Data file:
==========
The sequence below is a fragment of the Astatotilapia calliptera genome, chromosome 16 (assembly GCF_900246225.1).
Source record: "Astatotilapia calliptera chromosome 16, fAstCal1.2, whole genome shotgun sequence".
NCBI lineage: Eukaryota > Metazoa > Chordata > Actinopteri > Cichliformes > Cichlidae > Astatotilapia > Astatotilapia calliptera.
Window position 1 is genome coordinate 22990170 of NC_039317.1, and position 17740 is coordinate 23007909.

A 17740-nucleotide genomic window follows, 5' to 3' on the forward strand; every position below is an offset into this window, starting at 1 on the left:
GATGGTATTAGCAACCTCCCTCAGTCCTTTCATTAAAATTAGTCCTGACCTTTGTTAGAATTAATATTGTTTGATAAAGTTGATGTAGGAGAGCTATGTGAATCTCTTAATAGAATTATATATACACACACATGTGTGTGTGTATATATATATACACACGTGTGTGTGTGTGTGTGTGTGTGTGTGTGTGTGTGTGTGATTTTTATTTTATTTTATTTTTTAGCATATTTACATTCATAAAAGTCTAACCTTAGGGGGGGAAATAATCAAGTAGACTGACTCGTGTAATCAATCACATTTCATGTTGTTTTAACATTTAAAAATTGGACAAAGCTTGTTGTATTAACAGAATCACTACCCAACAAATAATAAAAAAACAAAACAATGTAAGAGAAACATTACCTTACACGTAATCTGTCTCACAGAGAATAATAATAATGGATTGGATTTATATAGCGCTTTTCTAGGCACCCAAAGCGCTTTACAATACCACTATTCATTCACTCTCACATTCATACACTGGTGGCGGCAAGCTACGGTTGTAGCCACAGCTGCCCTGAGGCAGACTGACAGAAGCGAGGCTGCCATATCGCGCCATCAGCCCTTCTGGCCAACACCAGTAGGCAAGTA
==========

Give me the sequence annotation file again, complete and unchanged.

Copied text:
The sequence below is a fragment of the Astatotilapia calliptera genome, chromosome 16 (assembly GCF_900246225.1).
Source record: "Astatotilapia calliptera chromosome 16, fAstCal1.2, whole genome shotgun sequence".
NCBI lineage: Eukaryota > Metazoa > Chordata > Actinopteri > Cichliformes > Cichlidae > Astatotilapia > Astatotilapia calliptera.
Window position 1 is genome coordinate 22990170 of NC_039317.1, and position 17740 is coordinate 23007909.

A 17740-nucleotide genomic window follows, 5' to 3' on the forward strand; every position below is an offset into this window, starting at 1 on the left:
GATGGTATTAGCAACCTCCCTCAGTCCTTTCATTAAAATTAGTCCTGACCTTTGTTAGAATTAATATTGTTTGATAAAGTTGATGTAGGAGAGCTATGTGAATCTCTTAATAGAATTATATATACACACACATGTGTGTGTGTATATATATATACACACGTGTGTGTGTGTGTGTGTGTGTGTGTGTGTGTGTGTGTGATTTTTATTTTATTTTATTTTTTAGCATATTTACATTCATAAAAGTCTAACCTTAGGGGGGGAAATAATCAAGTAGACTGACTCGTGTAATCAATCACATTTCATGTTGTTTTAACATTTAAAAATTGGACAAAGCTTGTTGTATTAACAGAATCACTACCCAACAAATAATAAAAAAACAAAACAATGTAAGAGAAACATTACCTTACACGTAATCTGTCTCACAGAGAATAATAATAATGGATTGGATTTATATAGCGCTTTTCTAGGCACCCAAAGCGCTTTACAATACCACTATTCATTCACTCTCACATTCATACACTGGTGGCGGCAAGCTACGGTTGTAGCCACAGCTGCCCTGAGGCAGACTGACAGAAGCGAGGCTGCCATATCGCGCCATCAGCCCTTCTGGCCAACACCAGTAGGCAAGTA